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Social Network Helps the Stressed and Depressed Cope

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When you’re anxious, stressed, or depressed, your inner monologue often goes to a dark place. It can start to seem like everything you do is stupid, all obstacles are impossible to overcome, and everyone hates you. A therapist can help you see that these thoughts don't correspond with reality, but not everyone has access to a therapist 24/7. 

Enter Koko, an app that allows you to enlist a team of strangers to be your pseudo-therapists. It’s a social network built on the ideas of Cognitive Behavioral Therapy and “reframing,” or rethinking your perspective. 

Creator Rob Morris developed the tool, which launched on Apple's app store this week, while completing his PhD at the MIT Media Lab. In a study of 166 people with symptoms of depression, the crowdsourced technique Koko employs helped people improve their moods and learn cognitive reappraisal, a therapeutic tool that teaches people to tweak the way they're thinking about a problem.

Image Credit: Koko

When you log in to Koko, you can post the negative, depressive, anxious thoughts that often go unshared on general social media channels, where people feel pressured to present themselves in a flattering light. You can post, for instance, “I just ruined an important work presentation, and I feel like an idiot.” The app will prompt you to delve deeper into your feelings about the situation. Then, other users can comment on your post—but they have to say something deeper than “oh, that sucks!” Instead, users are supposed to reframe the negative thought, helping the stressed party find the positive aspect of the situation, no matter how small. They might, for instance, point out that public speaking is a common fear, and it’s important to give yourself credit for trying your best.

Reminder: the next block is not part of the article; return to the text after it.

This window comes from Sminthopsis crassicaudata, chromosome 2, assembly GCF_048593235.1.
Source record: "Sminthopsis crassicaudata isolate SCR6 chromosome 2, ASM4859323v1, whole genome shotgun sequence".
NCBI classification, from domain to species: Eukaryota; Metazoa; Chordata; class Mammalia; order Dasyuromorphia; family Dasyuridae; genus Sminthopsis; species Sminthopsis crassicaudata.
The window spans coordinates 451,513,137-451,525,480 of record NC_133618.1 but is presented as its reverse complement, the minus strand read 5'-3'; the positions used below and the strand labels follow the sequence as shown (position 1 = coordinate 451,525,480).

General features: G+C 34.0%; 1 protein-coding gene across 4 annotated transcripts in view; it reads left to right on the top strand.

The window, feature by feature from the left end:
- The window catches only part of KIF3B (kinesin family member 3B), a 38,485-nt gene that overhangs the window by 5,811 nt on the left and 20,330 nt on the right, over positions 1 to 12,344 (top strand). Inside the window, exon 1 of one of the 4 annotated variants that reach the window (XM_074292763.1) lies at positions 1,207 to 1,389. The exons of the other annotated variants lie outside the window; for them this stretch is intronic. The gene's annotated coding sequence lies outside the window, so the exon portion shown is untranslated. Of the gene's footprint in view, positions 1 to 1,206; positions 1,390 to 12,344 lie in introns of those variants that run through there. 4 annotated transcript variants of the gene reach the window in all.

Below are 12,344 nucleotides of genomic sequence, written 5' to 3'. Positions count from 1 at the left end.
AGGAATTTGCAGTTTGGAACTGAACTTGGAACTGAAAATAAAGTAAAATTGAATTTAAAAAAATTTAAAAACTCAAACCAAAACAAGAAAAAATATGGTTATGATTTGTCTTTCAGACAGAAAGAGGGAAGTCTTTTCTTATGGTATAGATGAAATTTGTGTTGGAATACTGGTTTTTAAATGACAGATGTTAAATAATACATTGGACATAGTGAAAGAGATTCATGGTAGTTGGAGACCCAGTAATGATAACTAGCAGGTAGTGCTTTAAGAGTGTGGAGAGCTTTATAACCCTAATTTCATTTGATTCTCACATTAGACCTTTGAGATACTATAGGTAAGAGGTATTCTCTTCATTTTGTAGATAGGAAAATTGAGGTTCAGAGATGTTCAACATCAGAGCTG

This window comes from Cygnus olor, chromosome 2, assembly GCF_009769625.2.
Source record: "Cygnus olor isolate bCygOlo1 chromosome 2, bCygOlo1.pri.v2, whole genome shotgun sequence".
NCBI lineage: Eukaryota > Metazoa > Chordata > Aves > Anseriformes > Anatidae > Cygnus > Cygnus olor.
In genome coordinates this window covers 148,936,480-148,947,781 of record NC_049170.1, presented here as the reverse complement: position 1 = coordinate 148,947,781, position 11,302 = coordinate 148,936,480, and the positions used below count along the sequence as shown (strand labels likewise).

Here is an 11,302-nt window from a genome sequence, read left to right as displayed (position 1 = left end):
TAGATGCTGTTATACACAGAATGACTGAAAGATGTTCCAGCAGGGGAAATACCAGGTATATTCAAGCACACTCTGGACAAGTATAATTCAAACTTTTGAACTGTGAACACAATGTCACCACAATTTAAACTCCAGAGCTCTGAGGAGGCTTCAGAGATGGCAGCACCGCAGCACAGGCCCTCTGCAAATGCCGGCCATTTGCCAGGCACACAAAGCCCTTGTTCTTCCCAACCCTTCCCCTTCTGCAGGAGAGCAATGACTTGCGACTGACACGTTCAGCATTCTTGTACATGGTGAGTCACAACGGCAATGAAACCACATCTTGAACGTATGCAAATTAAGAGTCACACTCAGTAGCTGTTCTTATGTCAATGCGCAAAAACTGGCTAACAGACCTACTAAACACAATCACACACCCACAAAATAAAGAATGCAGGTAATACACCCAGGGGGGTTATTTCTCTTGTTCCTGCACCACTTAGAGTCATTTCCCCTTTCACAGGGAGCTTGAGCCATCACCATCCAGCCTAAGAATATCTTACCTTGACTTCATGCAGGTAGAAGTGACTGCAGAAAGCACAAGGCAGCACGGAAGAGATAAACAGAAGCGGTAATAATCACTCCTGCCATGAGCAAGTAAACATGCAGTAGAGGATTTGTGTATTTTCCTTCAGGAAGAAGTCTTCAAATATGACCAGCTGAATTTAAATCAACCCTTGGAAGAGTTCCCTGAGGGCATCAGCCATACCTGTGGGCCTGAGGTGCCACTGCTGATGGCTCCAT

The practice of helping others see their problems in a new light can, in turn, help you learn to rethink your own stressors. And having a community to turn to in tough times can help people feel less alone, allowing them to unload anonymously to a supportive group. It’s not a comprehensive substitute for talking to a mental health professional, but it's a lot more helpful than posting cryptic statuses on Facebook or telling no one at all. 

Koko is available for iOS now. An Android app is forthcoming. 

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Feeling Down? Lifting Weights Can Lift Your Mood, Too
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There’s plenty of research that suggests that exercise can be an effective treatment for depression. In some cases of depression, in fact—particularly less-severe ones—scientists have found that exercise can be as effective as antidepressants, which don’t work for everyone and can come with some annoying side effects. Previous studies have largely concentrated on aerobic exercise, like running, but new research shows that weight lifting can be a useful depression treatment, too.

The study in JAMA Psychiatry, led by sports scientists at the University of Limerick in Ireland, examined the results of 33 previous clinical trials that analyzed a total of 1877 participants. It found that resistance training—lifting weights, using resistance bands, doing push ups, and any other exercises targeted at strengthening muscles rather than increasing heart rate—significantly reduced symptoms of depression.

This held true regardless of how healthy people were overall, how much of the exercises they were assigned to do, or how much stronger they got as a result. While the effect wasn’t as strong in blinded trials—where the assessors don’t know who is in the control group and who isn’t, as is the case in higher-quality studies—it was still notable. According to first author Brett Gordon, these trials showed a medium effect, while others showed a large effect, but both were statistically significant.